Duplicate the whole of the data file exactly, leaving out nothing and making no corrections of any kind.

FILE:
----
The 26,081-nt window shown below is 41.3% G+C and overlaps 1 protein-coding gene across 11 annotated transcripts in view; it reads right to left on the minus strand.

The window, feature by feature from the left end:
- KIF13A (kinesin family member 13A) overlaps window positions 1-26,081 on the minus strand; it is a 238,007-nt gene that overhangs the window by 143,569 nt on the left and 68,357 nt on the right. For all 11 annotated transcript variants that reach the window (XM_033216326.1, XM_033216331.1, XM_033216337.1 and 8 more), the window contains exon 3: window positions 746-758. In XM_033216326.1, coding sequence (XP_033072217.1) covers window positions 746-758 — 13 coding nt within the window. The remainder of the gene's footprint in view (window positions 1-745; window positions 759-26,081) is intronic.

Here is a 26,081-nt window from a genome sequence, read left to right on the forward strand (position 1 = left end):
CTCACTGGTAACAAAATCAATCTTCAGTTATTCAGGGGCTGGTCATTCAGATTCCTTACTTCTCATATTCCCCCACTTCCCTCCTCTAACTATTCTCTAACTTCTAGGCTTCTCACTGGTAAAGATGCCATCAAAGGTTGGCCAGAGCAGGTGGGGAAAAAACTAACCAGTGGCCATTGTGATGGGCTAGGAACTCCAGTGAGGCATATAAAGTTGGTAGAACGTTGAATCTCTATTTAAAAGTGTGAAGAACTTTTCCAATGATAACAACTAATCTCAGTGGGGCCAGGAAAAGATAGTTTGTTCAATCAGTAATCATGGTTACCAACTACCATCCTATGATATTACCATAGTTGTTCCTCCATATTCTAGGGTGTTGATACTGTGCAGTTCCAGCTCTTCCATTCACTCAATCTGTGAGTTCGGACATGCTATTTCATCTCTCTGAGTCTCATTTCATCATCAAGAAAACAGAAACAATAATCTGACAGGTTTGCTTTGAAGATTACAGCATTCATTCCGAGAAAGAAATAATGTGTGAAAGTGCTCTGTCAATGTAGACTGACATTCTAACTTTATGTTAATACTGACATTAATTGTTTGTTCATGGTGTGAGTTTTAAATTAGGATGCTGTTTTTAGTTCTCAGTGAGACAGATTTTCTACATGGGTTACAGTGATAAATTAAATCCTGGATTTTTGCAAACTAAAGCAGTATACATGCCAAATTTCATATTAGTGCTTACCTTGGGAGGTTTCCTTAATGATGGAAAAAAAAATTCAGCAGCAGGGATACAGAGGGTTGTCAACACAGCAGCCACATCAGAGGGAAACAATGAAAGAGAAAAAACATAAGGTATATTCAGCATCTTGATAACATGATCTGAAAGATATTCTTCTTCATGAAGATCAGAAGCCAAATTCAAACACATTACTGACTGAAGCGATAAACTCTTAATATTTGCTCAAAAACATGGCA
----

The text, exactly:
The 26,081-nt window shown below is 41.3% G+C and overlaps 1 protein-coding gene across 11 annotated transcripts in view; it reads right to left on the minus strand.

The window, feature by feature from the left end:
- KIF13A (kinesin family member 13A) overlaps window positions 1-26,081 on the minus strand; it is a 238,007-nt gene that overhangs the window by 143,569 nt on the left and 68,357 nt on the right. For all 11 annotated transcript variants that reach the window (XM_033216326.1, XM_033216331.1, XM_033216337.1 and 8 more), the window contains exon 3: window positions 746-758. In XM_033216326.1, coding sequence (XP_033072217.1) covers window positions 746-758 — 13 coding nt within the window. The remainder of the gene's footprint in view (window positions 1-745; window positions 759-26,081) is intronic.

Here is a 26,081-nt window from a genome sequence, read left to right on the forward strand (position 1 = left end):
CTCACTGGTAACAAAATCAATCTTCAGTTATTCAGGGGCTGGTCATTCAGATTCCTTACTTCTCATATTCCCCCACTTCCCTCCTCTAACTATTCTCTAACTTCTAGGCTTCTCACTGGTAAAGATGCCATCAAAGGTTGGCCAGAGCAGGTGGGGAAAAAACTAACCAGTGGCCATTGTGATGGGCTAGGAACTCCAGTGAGGCATATAAAGTTGGTAGAACGTTGAATCTCTATTTAAAAGTGTGAAGAACTTTTCCAATGATAACAACTAATCTCAGTGGGGCCAGGAAAAGATAGTTTGTTCAATCAGTAATCATGGTTACCAACTACCATCCTATGATATTACCATAGTTGTTCCTCCATATTCTAGGGTGTTGATACTGTGCAGTTCCAGCTCTTCCATTCACTCAATCTGTGAGTTCGGACATGCTATTTCATCTCTCTGAGTCTCATTTCATCATCAAGAAAACAGAAACAATAATCTGACAGGTTTGCTTTGAAGATTACAGCATTCATTCCGAGAAAGAAATAATGTGTGAAAGTGCTCTGTCAATGTAGACTGACATTCTAACTTTATGTTAATACTGACATTAATTGTTTGTTCATGGTGTGAGTTTTAAATTAGGATGCTGTTTTTAGTTCTCAGTGAGACAGATTTTCTACATGGGTTACAGTGATAAATTAAATCCTGGATTTTTGCAAACTAAAGCAGTATACATGCCAAATTTCATATTAGTGCTTACCTTGGGAGGTTTCCTTAATGATGGAAAAAAAAATTCAGCAGCAGGGATACAGAGGGTTGTCAACACAGCAGCCACATCAGAGGGAAACAATGAAAGAGAAAAAACATAAGGTATATTCAGCATCTTGATAACATGATCTGAAAGATATTCTTCTTCATGAAGATCAGAAGCCAAATTCAAACACATTACTGACTGAAGCGATAAACTCTTAATATTTGCTCAAAAACATGGCA